One might object that this is only the opinion of the editors of KSSJ. But one would be wrong. There are many examples of this and I will only mention my favorite one. I have previously spoken of the waiver "ľudovo povedané", i.e. "as (simple) people would say", which speakers of Slovak often attach to words and phrases they feel are not exactly "spisovné". In nearly all such cases, however, not even the most fanatic purists would object to what they are saying. In fact, these perceived non-standard lexical items are not even slang expressions or dialectal words, but merely idioms, perfectly legit derivations and various colorful expressions of all sorts. Going through just a few examples, one would quickly notice that what we are witnessing every time someone uses the phrase "ľudovo povedané" is not a speaker of variety A trying to find the right expression in variety B (which would be the case if b) above applied), but rather a choice between two different registers or styles. A simple Google search reveals the full extent of this phenomenon: one speaker prefixes this phrase to such perfectly normal and standard Slovak verb as " zruinuje" ("will ruin"). A journalist includes this waiver when using the idiom "byť za vodou" (lit.: "to have crossed the waters", meaning to be set for life financially), another (from my favorite daily) will prefix it to a perfectly standard word "predať" ("to sell") when meaning "to advertise" and yet another one will even add it to a beautiful and purely native noun "zosúkromnenie" the standard equivalent of which he probably feels is "privatizácia" ("privatization"). Over 12.000 examples of this on the internets and countless others in the conventional media and elsewhere in the public sphere clearly show that something is going on here: all of these people apparently identify a dry stilted way of speaking in public with standard Slovak. And if what these speakers of Slovak say they consider "simple" or "uneducated", what would be the opposite? Refined. Educated. Applied to language, isn't that the very definition of "High variety"?
And finally, I feel tempted to include here a rather curious remark by Juraj Dolník (on whom more below and even more later). In one of his articles (Dolník 2000), he wrote that in order to pronounce qualified judgements on the standard language, one must come to know the "full-blooded" language (quotes in the original). Buggered if I know what he really meant. I guess it just goes to show that even the great linguistic minds of our time are not quite clear about what they mean when they speak of "standard Slovak".

Trivial as the observations above may seem, without knowing what you know now it is nigh impossible to properly understand the nature of Slovak linguistics and language policy. Especially when it comes to the Slovak lexicon and lexicography and the eternal fight between the prescriptivist and the descriptivist faction. You see, although the long war is finally over and we are finally independent (whatever that's worth), some linguists still fight for the purity of Slovak not so much for linguistic reasons, but for political ones: borrowings from Czech are therefore shunned altogether, because /insert_history_lesson_here/. Latin roots and words, on the other hand, are OK even if we have perfectly good native words to use in their stead, because Latin does not carry any negative political connotations and is generally considered cool (see Geoffrey Pullum's "Classicism"). Those same linguists fail to understand that, to use a metaphor, Slovak is no longer a proprietary project. It's been open-sourced for at least 60 years. It's a child that has grown up long ago and no longer needs protection. And yet, some still insist it wear a coat when going outside even in May and some others even try to forbid it to stay out after 10pm and date that cute tall kid that just moved in next door. People like that suffer from a dangerous delusion: they believe they can actually control a living thing like a language (and, for that matter, its speakers). To them, codification is not a completed process, but something they can repeat over and over again. Moreover, they detest any behavior they do not approve of and either try to pretend it does not exist, or, worse, claim that any action (words or phrases or usage) not conforming to their expectations is an aberration and should be swiftly and decidedly suppressed. And what's worse, some people actually buy all of that crap.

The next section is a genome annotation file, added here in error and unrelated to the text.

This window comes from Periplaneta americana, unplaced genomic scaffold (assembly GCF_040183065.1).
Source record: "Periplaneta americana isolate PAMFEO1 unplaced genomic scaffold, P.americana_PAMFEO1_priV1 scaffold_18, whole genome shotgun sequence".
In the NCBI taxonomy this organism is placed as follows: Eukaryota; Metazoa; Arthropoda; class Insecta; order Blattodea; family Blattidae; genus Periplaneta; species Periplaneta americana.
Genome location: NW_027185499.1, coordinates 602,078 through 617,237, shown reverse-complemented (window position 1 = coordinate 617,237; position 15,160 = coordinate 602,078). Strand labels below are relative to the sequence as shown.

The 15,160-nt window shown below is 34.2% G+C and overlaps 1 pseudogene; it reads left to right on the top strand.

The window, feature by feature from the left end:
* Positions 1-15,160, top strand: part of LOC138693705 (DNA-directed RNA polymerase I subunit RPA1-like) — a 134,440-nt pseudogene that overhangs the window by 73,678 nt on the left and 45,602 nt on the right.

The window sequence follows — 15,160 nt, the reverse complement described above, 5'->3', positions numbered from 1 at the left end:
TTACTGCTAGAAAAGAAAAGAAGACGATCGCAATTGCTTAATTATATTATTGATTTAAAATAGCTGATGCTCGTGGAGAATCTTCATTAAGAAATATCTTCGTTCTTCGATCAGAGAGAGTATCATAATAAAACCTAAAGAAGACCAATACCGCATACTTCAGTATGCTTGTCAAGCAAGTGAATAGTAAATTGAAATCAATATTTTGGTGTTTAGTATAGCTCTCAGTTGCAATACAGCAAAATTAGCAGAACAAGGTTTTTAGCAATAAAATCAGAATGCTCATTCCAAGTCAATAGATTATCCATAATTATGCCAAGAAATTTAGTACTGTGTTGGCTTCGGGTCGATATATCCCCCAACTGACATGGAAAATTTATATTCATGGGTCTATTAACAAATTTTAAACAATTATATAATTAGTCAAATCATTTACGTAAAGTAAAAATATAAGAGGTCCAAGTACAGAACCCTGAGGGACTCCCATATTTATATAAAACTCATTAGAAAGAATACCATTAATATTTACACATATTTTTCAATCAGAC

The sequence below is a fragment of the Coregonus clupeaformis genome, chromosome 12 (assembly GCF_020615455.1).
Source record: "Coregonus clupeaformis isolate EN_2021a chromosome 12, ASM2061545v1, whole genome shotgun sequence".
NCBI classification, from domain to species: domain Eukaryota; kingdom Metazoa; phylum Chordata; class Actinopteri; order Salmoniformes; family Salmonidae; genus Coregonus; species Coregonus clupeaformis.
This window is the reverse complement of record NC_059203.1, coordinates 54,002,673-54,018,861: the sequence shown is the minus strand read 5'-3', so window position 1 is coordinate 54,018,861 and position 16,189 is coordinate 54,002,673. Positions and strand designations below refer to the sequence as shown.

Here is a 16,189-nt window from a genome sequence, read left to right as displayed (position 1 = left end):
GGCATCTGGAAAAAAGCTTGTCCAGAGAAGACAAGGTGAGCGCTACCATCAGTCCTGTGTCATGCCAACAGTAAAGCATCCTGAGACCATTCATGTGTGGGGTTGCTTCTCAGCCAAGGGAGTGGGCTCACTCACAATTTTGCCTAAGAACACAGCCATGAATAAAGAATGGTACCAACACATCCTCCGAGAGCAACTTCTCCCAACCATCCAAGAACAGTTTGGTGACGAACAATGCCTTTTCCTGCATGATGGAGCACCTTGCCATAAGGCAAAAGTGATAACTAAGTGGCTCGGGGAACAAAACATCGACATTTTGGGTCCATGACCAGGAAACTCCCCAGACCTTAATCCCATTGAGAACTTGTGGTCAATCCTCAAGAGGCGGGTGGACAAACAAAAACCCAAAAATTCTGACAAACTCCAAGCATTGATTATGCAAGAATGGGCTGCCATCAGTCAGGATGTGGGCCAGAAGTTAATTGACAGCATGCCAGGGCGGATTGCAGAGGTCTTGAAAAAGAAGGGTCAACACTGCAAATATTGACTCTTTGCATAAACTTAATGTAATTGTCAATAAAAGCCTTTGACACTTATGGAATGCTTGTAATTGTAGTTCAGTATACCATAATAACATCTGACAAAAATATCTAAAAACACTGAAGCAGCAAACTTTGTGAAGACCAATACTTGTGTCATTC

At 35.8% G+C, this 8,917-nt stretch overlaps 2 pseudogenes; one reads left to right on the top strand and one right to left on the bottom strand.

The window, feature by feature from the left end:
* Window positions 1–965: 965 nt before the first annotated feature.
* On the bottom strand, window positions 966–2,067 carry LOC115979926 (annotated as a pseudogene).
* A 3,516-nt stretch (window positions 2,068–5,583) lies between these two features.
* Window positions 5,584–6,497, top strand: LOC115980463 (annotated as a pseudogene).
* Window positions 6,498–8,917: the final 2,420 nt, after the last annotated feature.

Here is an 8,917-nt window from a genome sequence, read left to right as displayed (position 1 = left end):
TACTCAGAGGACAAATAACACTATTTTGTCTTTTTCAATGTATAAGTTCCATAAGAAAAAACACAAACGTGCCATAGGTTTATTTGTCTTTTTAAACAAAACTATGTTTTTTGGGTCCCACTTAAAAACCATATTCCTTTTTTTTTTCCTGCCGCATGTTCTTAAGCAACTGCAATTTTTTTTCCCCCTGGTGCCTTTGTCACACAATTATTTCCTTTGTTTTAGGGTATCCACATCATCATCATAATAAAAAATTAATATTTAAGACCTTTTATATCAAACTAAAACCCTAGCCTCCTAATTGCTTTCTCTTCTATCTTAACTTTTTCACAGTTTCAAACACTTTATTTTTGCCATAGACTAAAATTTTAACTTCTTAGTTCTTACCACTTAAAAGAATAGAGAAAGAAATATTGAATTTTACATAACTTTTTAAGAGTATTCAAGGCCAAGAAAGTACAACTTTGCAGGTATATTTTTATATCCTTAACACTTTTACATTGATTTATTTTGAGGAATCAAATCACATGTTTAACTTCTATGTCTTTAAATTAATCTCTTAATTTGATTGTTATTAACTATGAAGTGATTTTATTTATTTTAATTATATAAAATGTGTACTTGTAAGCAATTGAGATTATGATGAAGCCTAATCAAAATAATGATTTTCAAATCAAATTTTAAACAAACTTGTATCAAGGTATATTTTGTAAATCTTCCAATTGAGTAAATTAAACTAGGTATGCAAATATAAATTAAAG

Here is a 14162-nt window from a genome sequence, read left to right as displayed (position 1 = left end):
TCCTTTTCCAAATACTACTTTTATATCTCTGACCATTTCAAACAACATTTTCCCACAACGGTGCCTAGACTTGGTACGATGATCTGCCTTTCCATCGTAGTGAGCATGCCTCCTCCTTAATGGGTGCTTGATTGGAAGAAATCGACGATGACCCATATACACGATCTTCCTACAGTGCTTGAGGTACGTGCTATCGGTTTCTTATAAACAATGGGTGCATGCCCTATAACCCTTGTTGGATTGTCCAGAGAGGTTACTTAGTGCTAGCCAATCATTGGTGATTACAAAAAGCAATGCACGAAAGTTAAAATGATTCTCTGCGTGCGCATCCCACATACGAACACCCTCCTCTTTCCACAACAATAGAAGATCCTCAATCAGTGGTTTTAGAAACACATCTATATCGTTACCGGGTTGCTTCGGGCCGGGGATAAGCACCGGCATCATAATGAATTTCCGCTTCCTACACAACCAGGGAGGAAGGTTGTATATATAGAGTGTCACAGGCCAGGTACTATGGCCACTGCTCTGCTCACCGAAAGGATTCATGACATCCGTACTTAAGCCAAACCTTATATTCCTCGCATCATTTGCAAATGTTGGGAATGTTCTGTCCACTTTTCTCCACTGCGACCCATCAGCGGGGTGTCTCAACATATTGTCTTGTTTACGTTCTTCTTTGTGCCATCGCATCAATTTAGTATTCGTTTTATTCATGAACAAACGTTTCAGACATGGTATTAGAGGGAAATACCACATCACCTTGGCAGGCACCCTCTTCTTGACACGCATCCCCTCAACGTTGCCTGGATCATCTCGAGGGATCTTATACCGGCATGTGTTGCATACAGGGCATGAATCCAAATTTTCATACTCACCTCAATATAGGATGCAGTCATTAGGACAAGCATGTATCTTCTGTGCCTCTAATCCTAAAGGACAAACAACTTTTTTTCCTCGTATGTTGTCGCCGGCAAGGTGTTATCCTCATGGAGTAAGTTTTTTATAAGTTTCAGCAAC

Just to illustrate my observations above, let me give you a small taste of the intellectual climate in Slovak linguistics: In 2000, Slovenská reč (one of the major journals for the study of Slovak) served as a forum for a fascinating debate between two major authorities on Slovak, the aforementioned professor Juraj Dolník (the head of the Department of Slovak Language and Literature at my alma mater) and professor Ábel Kráľ (a phonetician and phonologist, currently of the Constantine Philosopher University in Nitra). Did I say "a debate"? Well, it was more like a flamewar, complete with strawmen, Eternally Refined Analogies (TM Fred Clark), Sudden Changes of Subject (TM pending), Infinite Explanations of What I Really Meant (TM pending), Unbelievably Stupid Arguments (copyright expired 6000 BC), Silly Metaphors (licensed under Unfair Use Doctrine) and other staples of flamewars everywhere.
Inspired by an article by professor Dolník with the title Standard Slovak and Czech (and probably his book Spisovná slovenčina a jej používatelia (2000), too), the flamewar proper was initiated by professor Kráľ's response entitled Where did the Slovaks get their standard language from? (Slovenská reč 65 2000/2). Dolník's original thesis - borrowings from Czech (traditionally considered a big no-no, see above) are under certain conditions quite acceptable - sent Kráľ on a tangent and his article reveals the ugly face of Slovak prescriptivism in all its hideousness.